Bribery of an Election Director

This is from 1998 to 2004
Conviction and Prison time for that Official – Bill Culp.
Guilty Plea to Bribery charges for the Microvote Salesman – Ed O’Day.
Salesman still selling voting machines today, and is Vice President of United American Election Supply.
Insufficient Laws, North Carolina laws do not prohibit Ed O’Day from selling voting machines to the counties in NC, just from selling directly to the State of NC for a 10 year period.
Defective Machines – 400 of the Microvote DREs sold to Mecklenberg County were already known to be defective, were the source of a lawsuit between Microvote and the state of Pennsylvania. Pennsyvania refused to buy the machines, or at least not all that Microvote tried to sell them, and Microvote sued. Microvote lost the suit. The machines malfunctioned after North Carolina bought them (some were sold to Indiana too). But since our election director was taking bribes, he couldn’t say much.

Meet Ed O’Day, Voting Machine Salesman Extraordinaire:

He bribed a North Carolina County Election Director, entered a guilty
pleas for bribes in 1998, and in 2004 he is sponsoring a hospitality room for Georgia State
Election Officials!
That should be of great concern to voting activists.
Wouldn’t a clean criminal background be important for Executives that influence
State Election Officials?

1. This all came to a head in 1998:

A voting machine salesman and repairman admitted earlier this week that
they gave Culp more than $134,000 since 1990 in bribes and kickbacks as
rewards for county business. Ed O’Day, 63, of Columbia, S.C., and Gene
Barnes, 64, of Stuarts Draft, Va., entered guilty pleas Tuesday.
They and Culp will be sentenced later this summer, the U.S. Attorney’s
Office said.
Culp pleaded guilty to accepting 122 bribes from O’Day and Barnes and
to three counts of mail fraud stemming from his operation of the Mecklenburg
Elections Tabulation Service, which provided news organizations with
unofficial election night results. He allegedly double-billed the county and
news outlets, pocketing $21,131 between December 1994, and January 1998.
O’Day is president of United American Election Supply Co. and was also
an independent sales representative for MicroVote of Indianapolis. He sold
Mecklenburg County more than $6 million in voting machines since 1994.
Barnes, who serviced the county’s voting machines for more than 30
years, raised his prices so Culp could get a kickback of $25 per machine
repaired, authorities alleged.

2. Ex-Meck official indicted (more on Culp)

Former Mecklenburg County Elections Supervisor Bill Culp was indicted by a federal grand jury July 7 on charges that he accepted more than $134,000 in kickbacks and bribes from a voting machine repairman and a salesman who won millions in county contracts. The indictment follows a six-month FBI investigation.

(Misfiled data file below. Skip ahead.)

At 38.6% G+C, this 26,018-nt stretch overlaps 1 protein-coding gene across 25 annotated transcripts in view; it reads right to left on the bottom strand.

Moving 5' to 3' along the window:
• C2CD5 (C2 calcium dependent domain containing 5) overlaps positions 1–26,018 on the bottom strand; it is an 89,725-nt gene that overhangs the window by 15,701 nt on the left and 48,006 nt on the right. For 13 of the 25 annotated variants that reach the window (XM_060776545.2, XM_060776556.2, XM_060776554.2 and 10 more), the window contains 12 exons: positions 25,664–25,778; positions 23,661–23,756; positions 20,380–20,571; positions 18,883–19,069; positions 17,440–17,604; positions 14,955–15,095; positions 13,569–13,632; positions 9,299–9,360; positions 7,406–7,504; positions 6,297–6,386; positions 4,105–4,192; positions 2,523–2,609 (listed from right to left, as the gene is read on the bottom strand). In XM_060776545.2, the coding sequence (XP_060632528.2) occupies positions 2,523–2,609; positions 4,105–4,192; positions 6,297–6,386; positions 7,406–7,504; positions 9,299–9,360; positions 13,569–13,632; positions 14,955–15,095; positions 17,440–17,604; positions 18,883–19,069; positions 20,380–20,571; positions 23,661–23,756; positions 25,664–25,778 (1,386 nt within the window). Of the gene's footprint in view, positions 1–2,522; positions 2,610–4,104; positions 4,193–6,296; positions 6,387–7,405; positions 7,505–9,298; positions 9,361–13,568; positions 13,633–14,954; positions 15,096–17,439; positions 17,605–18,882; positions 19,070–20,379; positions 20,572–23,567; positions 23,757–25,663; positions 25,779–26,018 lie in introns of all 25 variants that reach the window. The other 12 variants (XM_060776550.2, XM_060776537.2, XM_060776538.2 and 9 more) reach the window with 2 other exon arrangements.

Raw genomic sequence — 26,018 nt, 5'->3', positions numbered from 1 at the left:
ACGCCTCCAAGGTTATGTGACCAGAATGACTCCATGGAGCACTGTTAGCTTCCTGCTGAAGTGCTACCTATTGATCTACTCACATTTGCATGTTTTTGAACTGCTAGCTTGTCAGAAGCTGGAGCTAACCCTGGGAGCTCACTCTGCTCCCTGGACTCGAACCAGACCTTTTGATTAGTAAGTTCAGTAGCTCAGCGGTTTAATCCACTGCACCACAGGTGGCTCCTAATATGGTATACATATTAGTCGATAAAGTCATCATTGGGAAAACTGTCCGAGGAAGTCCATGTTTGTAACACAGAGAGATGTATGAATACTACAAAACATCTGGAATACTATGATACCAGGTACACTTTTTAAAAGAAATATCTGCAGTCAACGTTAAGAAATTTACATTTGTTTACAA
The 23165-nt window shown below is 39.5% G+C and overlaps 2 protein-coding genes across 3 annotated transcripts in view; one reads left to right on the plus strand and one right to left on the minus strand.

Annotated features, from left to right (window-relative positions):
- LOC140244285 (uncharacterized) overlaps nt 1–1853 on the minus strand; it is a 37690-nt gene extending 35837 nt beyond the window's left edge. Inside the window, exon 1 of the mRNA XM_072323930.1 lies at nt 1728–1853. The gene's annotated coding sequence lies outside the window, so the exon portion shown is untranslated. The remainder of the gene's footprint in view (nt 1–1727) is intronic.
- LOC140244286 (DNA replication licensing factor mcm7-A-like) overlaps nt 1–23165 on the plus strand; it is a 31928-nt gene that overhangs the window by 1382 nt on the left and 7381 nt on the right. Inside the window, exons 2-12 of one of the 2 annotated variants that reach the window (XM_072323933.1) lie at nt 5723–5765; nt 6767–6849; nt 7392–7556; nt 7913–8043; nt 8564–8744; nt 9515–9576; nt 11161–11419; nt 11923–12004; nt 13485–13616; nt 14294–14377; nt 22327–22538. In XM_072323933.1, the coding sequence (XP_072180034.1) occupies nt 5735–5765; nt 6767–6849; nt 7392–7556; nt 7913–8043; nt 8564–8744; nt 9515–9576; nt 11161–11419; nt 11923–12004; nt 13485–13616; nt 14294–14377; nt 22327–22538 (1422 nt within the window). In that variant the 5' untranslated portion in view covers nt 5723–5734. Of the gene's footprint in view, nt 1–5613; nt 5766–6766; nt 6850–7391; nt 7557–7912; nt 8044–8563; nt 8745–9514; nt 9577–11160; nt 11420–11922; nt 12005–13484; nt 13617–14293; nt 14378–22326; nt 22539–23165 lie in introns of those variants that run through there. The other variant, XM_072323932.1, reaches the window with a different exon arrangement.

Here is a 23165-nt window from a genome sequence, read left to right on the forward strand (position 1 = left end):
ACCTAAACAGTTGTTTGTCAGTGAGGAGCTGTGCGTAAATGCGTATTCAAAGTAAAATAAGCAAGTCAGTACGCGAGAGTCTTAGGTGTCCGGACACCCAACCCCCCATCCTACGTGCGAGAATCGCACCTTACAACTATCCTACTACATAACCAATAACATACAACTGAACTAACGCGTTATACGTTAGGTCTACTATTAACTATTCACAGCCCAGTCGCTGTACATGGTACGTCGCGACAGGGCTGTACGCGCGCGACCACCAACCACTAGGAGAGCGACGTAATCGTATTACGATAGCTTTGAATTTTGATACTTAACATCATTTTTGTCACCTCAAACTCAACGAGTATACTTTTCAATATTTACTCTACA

Federal sources say Culp and the two others charged — Ed O’Day, president of Columbia-based United American Election Supply Co. and Gene Barnes, a self-employed repairman from Stuarts Draft, Va. — will receive summonses and likely make their first court appearance this month. Culp retired in February as elections director after 28 years.

3. Voting machine sales a cutthroat business
Last modified at 1:41 p.m.
on Monday, March 16, 1998
The Associated Press
CHARLOTTE, N.C. — In the voting machine business, competition is tough and lawsuits not uncommon.
Supporters of former Mecklenburg County Director Bill Culp say he’s one of the victims of that cutthroat business.

Last week agents subpoenaed records involving the elections office,
Culp and vendors who sold the county voting machines and supplies.
The FBI wants all records of purchases, contracts and bids for the past five years.
It’s part of a grand jury inquiry that’s also seeking Culp’s personnel files, travel and business records.
That includes dealings with MicroVote Corp. and its former agent Ed O’Day,
who sold the county nearly $6 million in voting machines since 1994.
MicroVote officials say they’re cooperating with the FBI.
The Indianapolis company is one of a handful of leaders in the $50 million-a-year industry.
Other major players include Global Elections, ES&S, Danaher and Sequoia Pacific.

”It is a very different world … a very cutthroat business,” said Guilford County Elections Director George Gilbert.
”It seems like everybody has worked for everybody else in the business at one point … and this company is always suing that company.”
Culp has declined to comment on the investigation.

Such actions are common. So are lawsuits against competitors or former employees.

Last year, MicroVote sued its former national sales manager, Gary Greenhalgh of Vienna, Va.
MicroVote alleged he used company trade secrets to lure clients to competing businesses.
Greenhalgh, who says he’s done nothing wrong, has been in the middle of other controversies.

While working for MicroVote in 1990, he testified in a criminal investigation before a Memphis, Tenn., grand jury against another former employer in the industry.
And he once sued a Franklin, Tenn., elections official for slander after the man called him a liar.